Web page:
In his press conference Wednesday, Ohio State coach Ryan Day said he went looking for answers after a hard hit made against wide receiver Marvin Harrison Jr. in the College Football Playoff semifinal Dec. 31.
In the third quarter against No. 1 Georgia, Harrison absorbed a hit from safety Javon Bullard while trying to pull in a reception on the back line of the end zone. The hit was first ruled targeting, but was later overturned by the officiating crew.
The overturned call was something Day vehemently disagreed with.
“I made a lot of calls after the game,” Day said Wednesday. “I felt like it was targeting. In the moment, when things are moving very fast and you can’t see the replay, it’s very hard to see. The hard thing for me is to see and understand that and have our medical staff let us know that he was knocked unconscious and that’s why we’re not going to let him back in the game, yet the flag gets picked up for targeting.”
Harrison was removed from the game and was evaluated in the medical tent on the sideline for a concussion before he was ruled out for the rest of the 42-41 loss.
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Day said he spoke with officials from the Big Ten and called the Pac-12 for an explanation on the overturned call to which he heard the targeting rule “wasn’t forcible enough.”
Day later asked to speak to Steve Shaw, the NCAA’s National Coordinator of Officials, who told him “the hit didn’t go right to Marvin’s head” but was aimed at his shoulder.
“I completely disagree with that, but that was the decision that was made,” Day said.
How does the NCAA define targeting?
According to NCAA rules, targeting should be called for forcible contact against an opponent with the crown of the helmet or if a “player makes forcible contact to the head or neck area of a defenseless opponent with the helmet, forearm, hand, fist, elbow or shoulder.”
“When in question,” the rulebook notes, “it is a foul.”
The foul can he indicated by a “launch” or crouch where the player leaves their feet to “attack an opponent by an upward and forward thrust” to the head or neck area; leading with the helmet, shoulder, forearm, first, hand or elbow to attack with forcible contact at the head or neck area, or “lowering the head before attacking by initiating forcible contact with the crown of the helmet.”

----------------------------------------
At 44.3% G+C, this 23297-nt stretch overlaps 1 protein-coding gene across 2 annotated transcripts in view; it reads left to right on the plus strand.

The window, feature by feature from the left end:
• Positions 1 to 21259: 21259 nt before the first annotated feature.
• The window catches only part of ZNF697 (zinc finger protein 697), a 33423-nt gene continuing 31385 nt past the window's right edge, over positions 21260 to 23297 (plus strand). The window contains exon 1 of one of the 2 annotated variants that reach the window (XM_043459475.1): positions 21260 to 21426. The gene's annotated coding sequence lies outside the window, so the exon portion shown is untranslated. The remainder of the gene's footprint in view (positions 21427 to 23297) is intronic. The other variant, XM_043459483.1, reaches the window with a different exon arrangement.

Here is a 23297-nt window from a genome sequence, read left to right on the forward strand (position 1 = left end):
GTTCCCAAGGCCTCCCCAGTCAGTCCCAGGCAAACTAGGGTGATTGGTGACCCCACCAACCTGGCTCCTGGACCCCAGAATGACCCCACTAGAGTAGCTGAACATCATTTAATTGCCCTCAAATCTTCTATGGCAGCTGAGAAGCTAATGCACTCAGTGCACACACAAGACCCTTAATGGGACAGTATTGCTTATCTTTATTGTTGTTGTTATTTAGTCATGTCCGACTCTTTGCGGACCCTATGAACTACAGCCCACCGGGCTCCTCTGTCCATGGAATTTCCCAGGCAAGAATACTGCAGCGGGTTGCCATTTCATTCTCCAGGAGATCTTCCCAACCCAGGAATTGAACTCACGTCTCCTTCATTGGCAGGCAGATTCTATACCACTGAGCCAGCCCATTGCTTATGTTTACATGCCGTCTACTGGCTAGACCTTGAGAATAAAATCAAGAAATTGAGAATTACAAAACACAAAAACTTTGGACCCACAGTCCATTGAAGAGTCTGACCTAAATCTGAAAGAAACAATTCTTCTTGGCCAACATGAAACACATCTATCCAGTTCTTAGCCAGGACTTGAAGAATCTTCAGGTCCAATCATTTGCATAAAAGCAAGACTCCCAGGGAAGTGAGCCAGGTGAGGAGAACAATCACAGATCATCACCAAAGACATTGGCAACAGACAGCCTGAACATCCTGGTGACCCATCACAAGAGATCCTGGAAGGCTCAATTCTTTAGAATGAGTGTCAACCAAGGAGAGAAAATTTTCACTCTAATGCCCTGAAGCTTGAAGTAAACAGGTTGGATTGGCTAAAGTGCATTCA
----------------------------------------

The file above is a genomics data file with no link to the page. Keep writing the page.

Per NCAA rules, the “defenseless player” can be a receiver attempting to catch a forward pass that has “not had time to protect themselves or has not clearly become a ball carrier.”
After the game, Harrison called Bullard’s hit “just a football hit” in a “physical game.”
“I’m OK,” Harrison said after the Peach Bowl loss.
Ohio State football schedule 2023
Here’s what Ohio State’s 2023 football schedule looks like.
Sept. 2: Ohio State vs. Indiana, Memorial Stadium, Bloomington, Indiana
Sept. 9: Ohio State vs. Youngstown State, Ohio Stadium, Columbus, Ohio
Sept. 16: Ohio State vs. Western Kentucky, Ohio Stadium, Columbus, Ohio
Sept. 23: Ohio State vs. Notre Dame, Notre Dame Stadium, South Bend, Indiana
Oct. 7: Ohio State vs. Maryland, Ohio Stadium, Columbus, Ohio
Oct. 14: Ohio State vs. Purdue, Ross-Ade Stadium, West Lafayette, Indiana
Oct. 21: Ohio State vs. Penn State, Ohio Stadium, Columbus, Ohio
Oct. 28: Ohio State vs. Wisconsin, Camp Randall Stadium, Madison, Wisconsin
Nov. 4: Ohio State vs. Rutgers, SHI Stadium, Piscataway, New Jersey
Nov. 11: Ohio State vs. Michigan State, Ohio Stadium, Columbus, Ohio
Nov. 18: Ohio State vs. Minnesota, Ohio Stadium, Columbus, Ohio
Nov. 25: Ohio State vs. Michigan, Michigan Stadium, Ann Arbor, Michigan
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This article originally appeared on The Columbus Dispatch: Ryan Day disagrees with Marvin Harrison Jr. non-targeting call